Comelec annuls election of Quezon lawmaker

LUCENA CITY, Quezon, Philippines – The Commission on Elections’ Second Division annulled the proclamation of Quezon’s fourth district congresswoman-elect Angelina Tan last Friday and ordered for a recount of votes.

The Comelec-Second Division ruling, promulgated on June 28, was signed by presiding Commissioner Elias Jusoph and commissioners Grace Padaca and Luie Tito Guia.


A scanned copy of the ruling was furnished Sunday to the Philippine Daily Inquirer by losing candidate Wigberto Tañada Jr., who could end up the winner in a vote recount.

“The proclamation of Angelina D. Tan as member of the House of Representatives for the Fourth District of the Province of Quezon is hereby annulled,” the ruling said.


The poll body’s second division ordered the Quezon provincial board of canvassers “to reconvene for the purpose of effecting the necessary correction in the certificate of canvassing and proclamation by crediting the 7,038 votes of Alvin John S. Tañada, Jr. to Wigberto R. Tañada, Jr.; to then recompute the votes cast for Wigberto; and thereafter proclaim the rightful winner.”

Wigberto Jr. trailed behind Tan by 4,084 votes. If the votes of Alvin John were transferred to Wigberto Jr., the latter would win the election with a margin of 2,954 votes over Tan.

On Sunday, Wigberto Jr. quoted the pertinent portion of the Comelec decision and sent it to several media reporters, including the Inquirer, via e-mail.

“With this Comelec decision, I don’t know how she can legally assume office,” Wigberto Jr. said in a phone interview Sunday.

Tan’s lawyer, Prumencio Pulgar, however, downplayed the Comelec decision.

“Definitely we will question Comelec here. The Comelec no longer has jurisdiction over the case but the House of Representatives Electoral Tribunal (HRET) has,” Pulgar said in a phone interview.

Wigberto cited the recent Supreme Court decision that touched on the issue of HRET’s jurisdiction when it disqualified Marinduque Congresswoman-elect Regina Ongsiako Reyes for being an American citizen.


Wigberto Jr. said that in the Reyes decision, the Supreme Court held that the HRET, the body tasked to resolve electoral cases involving members of the House, could not exercise jurisdiction on a lawmaker who has not officially started his or her term yet.

Wigberto Jr. emphasized that the Comelec issued its decision nullifying Tan’s proclamation on June 28.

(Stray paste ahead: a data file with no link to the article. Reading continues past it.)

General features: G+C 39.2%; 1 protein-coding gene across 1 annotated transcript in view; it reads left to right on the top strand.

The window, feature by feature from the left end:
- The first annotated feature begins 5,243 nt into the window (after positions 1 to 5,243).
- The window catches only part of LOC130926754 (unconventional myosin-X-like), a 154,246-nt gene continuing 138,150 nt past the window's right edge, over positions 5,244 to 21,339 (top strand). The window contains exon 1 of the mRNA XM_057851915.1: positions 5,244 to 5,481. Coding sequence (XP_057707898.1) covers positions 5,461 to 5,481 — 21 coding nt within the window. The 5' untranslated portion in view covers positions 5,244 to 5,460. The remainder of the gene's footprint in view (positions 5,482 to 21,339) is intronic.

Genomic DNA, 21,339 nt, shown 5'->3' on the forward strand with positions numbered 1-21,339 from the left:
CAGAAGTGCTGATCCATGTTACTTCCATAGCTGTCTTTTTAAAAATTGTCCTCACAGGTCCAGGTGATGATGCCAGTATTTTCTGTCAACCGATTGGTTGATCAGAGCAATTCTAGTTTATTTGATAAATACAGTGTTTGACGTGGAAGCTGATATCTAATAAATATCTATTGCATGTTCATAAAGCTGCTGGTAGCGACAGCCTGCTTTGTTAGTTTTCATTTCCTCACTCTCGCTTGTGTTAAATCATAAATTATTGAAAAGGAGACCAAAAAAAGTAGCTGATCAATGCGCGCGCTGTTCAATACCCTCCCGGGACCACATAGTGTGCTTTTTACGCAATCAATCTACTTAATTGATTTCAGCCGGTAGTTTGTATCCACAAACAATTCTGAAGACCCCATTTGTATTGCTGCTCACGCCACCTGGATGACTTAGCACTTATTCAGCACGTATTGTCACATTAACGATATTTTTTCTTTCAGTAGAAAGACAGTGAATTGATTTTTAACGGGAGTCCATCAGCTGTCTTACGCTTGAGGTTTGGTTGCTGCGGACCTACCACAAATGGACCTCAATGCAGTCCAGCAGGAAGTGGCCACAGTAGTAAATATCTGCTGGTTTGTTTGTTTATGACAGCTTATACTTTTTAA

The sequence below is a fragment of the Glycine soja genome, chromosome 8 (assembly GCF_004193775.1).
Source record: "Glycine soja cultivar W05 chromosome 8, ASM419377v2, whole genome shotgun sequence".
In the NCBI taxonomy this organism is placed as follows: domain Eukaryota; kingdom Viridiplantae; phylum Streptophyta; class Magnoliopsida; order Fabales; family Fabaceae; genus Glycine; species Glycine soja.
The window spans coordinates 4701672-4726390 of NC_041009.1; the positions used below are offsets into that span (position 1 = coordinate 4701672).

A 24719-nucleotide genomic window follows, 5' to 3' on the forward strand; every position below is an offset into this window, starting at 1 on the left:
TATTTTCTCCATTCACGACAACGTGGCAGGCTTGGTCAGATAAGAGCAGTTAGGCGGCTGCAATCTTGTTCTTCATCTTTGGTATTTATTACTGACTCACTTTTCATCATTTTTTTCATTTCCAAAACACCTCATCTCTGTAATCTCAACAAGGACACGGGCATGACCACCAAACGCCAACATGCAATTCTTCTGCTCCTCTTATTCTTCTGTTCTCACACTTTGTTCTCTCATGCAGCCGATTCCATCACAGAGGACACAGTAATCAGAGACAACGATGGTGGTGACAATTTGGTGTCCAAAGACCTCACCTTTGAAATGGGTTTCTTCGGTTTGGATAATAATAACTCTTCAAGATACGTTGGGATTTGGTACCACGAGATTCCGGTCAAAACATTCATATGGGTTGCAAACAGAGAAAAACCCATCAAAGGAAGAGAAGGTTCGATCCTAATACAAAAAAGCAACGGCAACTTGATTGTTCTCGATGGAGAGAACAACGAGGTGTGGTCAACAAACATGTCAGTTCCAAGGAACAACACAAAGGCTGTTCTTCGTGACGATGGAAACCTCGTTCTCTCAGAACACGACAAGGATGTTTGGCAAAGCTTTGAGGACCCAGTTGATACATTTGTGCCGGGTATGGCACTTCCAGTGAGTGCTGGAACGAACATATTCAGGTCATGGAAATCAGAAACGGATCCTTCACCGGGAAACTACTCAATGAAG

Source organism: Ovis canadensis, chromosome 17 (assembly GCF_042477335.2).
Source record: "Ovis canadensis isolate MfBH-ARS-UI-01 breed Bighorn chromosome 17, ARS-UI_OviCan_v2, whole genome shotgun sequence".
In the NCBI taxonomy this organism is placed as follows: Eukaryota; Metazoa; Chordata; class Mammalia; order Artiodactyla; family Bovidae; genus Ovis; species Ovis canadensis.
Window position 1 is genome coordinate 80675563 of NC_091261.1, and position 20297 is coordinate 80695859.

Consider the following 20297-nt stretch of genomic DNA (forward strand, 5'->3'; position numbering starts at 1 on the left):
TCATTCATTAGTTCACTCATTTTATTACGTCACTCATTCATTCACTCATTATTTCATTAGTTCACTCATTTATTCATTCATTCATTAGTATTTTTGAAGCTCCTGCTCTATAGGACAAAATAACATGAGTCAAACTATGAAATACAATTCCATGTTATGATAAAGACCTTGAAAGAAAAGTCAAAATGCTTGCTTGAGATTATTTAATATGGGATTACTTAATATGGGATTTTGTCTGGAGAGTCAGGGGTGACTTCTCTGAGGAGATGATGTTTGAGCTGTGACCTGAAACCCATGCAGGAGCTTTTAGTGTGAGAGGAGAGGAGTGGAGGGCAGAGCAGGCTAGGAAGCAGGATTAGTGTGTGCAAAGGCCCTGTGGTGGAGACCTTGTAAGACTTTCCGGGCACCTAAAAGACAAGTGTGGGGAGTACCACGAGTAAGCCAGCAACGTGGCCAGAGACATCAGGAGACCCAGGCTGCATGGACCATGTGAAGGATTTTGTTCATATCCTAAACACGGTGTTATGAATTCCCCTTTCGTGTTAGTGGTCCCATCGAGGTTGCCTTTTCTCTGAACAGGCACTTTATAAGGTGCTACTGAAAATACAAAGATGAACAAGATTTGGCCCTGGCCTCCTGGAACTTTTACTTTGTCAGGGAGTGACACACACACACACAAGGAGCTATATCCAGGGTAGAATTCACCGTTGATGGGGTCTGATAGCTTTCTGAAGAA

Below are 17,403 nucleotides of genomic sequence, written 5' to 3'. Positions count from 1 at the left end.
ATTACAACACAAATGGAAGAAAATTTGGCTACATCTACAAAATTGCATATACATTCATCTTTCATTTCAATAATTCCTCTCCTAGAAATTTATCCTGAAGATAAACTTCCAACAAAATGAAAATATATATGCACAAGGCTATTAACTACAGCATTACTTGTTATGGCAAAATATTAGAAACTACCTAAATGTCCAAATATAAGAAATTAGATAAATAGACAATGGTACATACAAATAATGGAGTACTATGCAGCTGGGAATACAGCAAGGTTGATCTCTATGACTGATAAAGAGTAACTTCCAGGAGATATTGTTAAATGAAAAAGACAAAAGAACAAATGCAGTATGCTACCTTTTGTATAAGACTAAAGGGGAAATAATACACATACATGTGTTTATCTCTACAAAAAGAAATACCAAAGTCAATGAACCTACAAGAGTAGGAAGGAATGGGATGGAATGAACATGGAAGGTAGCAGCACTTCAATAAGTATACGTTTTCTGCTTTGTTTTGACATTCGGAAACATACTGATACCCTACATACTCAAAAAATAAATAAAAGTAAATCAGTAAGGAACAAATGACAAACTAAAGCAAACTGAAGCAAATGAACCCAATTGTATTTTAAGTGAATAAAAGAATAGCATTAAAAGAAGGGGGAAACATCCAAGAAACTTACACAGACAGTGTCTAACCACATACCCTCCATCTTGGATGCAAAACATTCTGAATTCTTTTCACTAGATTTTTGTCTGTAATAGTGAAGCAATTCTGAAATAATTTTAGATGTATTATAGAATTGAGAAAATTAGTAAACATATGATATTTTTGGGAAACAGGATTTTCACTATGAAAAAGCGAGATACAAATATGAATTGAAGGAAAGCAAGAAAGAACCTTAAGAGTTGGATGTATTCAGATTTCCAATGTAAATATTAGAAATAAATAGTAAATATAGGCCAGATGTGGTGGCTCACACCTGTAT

Under the law, the jurisdiction of the HRET commences at noon of June 30, the start of the term of office of the members of the House of Representatives, according to Wigberto Jr.

Pulgar, however, stressed that Tan has officially assumed office as duly elected Quezon representative starting Sunday, June 30.

He also wondered how Wigberto Jr. got a copy of the decision on a Saturday when the Comelec office was closed.

Pulgar insisted Tan’s official stature as an elected lawmaker of the country had already been met by her proclamation as winner in the last election by the provincial board of canvassers, her taking of her official oath as a lawmaker and official assumption of office.

“But the issue here is the validity of her (Tan) proclamation by the board of canvassers. Did she have a valid proclamation?” Wigberto Jr. said.

He insisted that the Comelec office was open last Saturday.

Tan was one of the elected lawmakers from Nationalist Peoples Coalition who took their oath of office before President Aquino last week.

After Tan was proclaimed winner last May, Wigberto Jr. immediately filed his petition before the Comelec on grounds that the third candidate Alvin John Tañada was no longer a valid contender for the position during the election.

He argued that since the poll body had already cancelled the Certificate of Candidacy (COC) of Alvin John Tañada (PMP), the latter was no longer a candidate.

Wigberto Jr. maintained that since Alvin John was not a candidate, the provincial board of canvassers had erred in counting his (Alvin John) votes.

He insisted that Alvin John’s votes should have been counted in his favor as the only Tañada candidate for that position.

In the final canvass of votes, Tan got 84,782 votes, Wigberto Jr. 80,698, and Alvin John, 7,038.

See the bigger picture with the Inquirer's live in-depth coverage of the election here

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TAGS: 2013 midterm elections, Angelina Tan, Commission on Elections, congressional elections, Elections, Electoral protest, House of Representatives, News, quezon, Regions
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